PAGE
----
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(Many Paths)
An Online Newsletter Celebrating Native America
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Hopi leadership program inducts
Class of 2008-09
by the Hopi Foundation Special to the Navajo Hopi Observer
credits: Photos courtesy of the Hopi Foundation

KYKOTSMOVI, Ariz. - On Sept. 15, the Hopi Foundation began a second year of its Hopi Leadership Program (HLP) with an induction ceremony and banquet to welcome 14 new inductees. The ceremony and banquet was held in the Hotevilla Elderly/Youth Center. Purple and gold colored shears draped the windows and were outlined with strands of tiny lights. Handmade candle holders made from paper bags with cut out Hopi designs illuminated the banquet tables. The atmosphere was further enhanced by the soft guitar music performed by Blair Quamahongnewa.

The planning and the decorations were executed by a core group of leadership alumni and volunteers headed by Romalita Laban, with the help of Brenda Patterson, Lori Martin and Vaughn Sieweumptewa. Decorations were provided by Lisa Youvella and the support of the Hopi Foundation staff.

Board of Trustees Chair Marlene Sekaquaptewa offered the invocation and Executive Director Barbara Poley welcomed the leadership inductees and guests followed by the introduction of the 2008-2009 program participants. After the introductions, each member was presented with a wax candle in the shape of multicolored ears of corn by the leadership alumni members and staff. The passing of the candles signified the passing of the torch to a new class of emerging leaders that will be participating in leadership training for the next 15 months.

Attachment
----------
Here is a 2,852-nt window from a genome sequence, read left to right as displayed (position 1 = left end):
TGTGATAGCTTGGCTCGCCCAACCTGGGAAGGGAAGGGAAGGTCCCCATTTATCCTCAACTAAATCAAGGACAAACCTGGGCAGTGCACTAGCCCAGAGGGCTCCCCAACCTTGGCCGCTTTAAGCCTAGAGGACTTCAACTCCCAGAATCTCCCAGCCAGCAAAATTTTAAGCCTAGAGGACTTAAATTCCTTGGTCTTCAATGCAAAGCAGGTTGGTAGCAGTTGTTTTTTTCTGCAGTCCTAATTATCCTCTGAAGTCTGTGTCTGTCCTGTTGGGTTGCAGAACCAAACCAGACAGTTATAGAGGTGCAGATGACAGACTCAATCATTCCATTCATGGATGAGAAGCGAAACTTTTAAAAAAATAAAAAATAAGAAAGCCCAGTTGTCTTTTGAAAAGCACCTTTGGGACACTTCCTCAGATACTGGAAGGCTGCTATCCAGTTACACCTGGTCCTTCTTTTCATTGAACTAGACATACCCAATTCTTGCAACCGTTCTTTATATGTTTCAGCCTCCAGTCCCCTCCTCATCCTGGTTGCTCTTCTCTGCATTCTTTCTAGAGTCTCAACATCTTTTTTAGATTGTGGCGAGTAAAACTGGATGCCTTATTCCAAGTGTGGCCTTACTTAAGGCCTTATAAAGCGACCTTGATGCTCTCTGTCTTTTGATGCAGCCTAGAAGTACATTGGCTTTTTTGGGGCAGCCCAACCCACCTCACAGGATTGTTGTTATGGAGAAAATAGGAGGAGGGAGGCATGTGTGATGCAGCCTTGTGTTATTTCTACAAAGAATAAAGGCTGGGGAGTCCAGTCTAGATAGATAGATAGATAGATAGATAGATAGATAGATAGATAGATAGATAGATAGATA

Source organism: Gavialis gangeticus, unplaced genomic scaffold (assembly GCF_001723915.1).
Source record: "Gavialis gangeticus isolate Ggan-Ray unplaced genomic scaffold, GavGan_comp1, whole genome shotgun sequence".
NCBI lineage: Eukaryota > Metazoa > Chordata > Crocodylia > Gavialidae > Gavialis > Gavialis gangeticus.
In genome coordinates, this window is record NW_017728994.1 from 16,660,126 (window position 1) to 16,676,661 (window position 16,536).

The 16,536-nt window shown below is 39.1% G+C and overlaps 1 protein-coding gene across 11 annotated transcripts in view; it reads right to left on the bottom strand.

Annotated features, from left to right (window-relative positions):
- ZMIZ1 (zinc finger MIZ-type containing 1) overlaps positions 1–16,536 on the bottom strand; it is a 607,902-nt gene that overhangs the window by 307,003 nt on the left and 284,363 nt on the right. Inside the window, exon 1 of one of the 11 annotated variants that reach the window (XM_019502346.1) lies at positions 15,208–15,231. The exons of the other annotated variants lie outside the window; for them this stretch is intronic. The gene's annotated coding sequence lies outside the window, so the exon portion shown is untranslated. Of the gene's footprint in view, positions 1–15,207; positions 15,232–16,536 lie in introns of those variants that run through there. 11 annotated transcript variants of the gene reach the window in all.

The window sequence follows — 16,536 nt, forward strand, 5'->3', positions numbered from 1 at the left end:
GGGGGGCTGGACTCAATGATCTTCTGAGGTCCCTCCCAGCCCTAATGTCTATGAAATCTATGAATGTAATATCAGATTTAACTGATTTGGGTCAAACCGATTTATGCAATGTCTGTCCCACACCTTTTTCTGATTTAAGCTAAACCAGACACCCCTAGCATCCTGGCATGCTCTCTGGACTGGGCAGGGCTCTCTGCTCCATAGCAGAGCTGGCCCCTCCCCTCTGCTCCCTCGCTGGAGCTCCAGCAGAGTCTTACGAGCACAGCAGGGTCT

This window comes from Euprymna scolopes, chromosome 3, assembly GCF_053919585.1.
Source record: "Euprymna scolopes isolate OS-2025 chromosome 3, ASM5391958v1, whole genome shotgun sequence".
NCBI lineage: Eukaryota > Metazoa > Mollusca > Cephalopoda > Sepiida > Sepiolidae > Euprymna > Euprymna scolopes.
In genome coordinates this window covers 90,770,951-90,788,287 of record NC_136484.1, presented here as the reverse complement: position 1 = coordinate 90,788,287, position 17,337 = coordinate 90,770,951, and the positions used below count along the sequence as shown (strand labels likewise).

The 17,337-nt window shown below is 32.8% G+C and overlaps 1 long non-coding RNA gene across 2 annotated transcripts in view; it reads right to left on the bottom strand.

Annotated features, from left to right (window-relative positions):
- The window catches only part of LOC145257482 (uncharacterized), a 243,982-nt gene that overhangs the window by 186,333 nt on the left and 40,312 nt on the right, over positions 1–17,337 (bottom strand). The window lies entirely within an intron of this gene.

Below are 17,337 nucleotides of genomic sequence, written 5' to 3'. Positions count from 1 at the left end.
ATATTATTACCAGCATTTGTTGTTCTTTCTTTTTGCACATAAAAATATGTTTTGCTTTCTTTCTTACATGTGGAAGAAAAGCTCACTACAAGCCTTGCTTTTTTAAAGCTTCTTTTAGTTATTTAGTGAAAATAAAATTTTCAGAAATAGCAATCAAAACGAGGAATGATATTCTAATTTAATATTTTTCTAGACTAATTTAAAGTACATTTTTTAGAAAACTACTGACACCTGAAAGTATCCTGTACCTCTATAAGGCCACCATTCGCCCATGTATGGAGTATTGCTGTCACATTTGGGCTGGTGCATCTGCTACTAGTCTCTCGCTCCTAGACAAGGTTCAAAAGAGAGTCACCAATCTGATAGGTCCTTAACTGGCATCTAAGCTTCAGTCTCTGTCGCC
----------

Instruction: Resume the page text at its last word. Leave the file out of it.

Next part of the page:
A traditional Hopi meal was prepared by Kykotsmovi caterer Betty Outah, and served by volunteers of the Hopi Jr. /Sr. High School Culinary Class guided by their teacher Emma Lomakema.

Presentations were made by Patricia Sekaquaptewa, Executive Director of the Nakwatsvewat Institute and DeAlva Honahnie.

Through a written communiqué read by Laban, Sekaquaptewa said, "We recognize that we cannot make the next Hopi person engage in development of reform efforts - individuals have to come to realizations on their own. However, we can engage in active outreach [that is] relevant to current Hopi and village problems, we can engage in transparent and democratic process in running our own organization ... and we can cultivate a professional culture with high expectations and vision."

Her message was specifically for the new inductees/emerging leaders to ponder as they begin this leadership journey.

Honahnie, CEO of the Hopi Health Care Center asked the audience an important question: "Where do we want to go as Hopis?"

Honahnie said she feels it is important to identify what kind of leader you are. There are many leadership styles and you may have to try on a few until you find what works for you.

In addition it is important to look at the difference between leadership and management. There is a big difference. Decide whether to manage or be a leader, for the biggest part of leadership is the human capital.

The program also included an interactive portion facilitated by Donna Humetewa, Nakwatsvewat Institute Program Manager.

The evening concluded with advice on "What to Expect/Not to Expect" from Alumnus Vaughn Sieweumptewa. He stated that the three characteristics of leadership that were the most important to him were honor, courage to do the right thing, and commitment.

To end the event Poley expressed her appreciation and gratitude for all the community support of the Hopi Leadership Program. According to Poley, the program would not be what it is without Hopi community interest, input and donations.

The Hopi Foundation Leadership Program, which provides training in core management disciplines and Hopi cultural literacy is made possible through generous support from the Tides Foundation and the Marguerite Casey Foundation.

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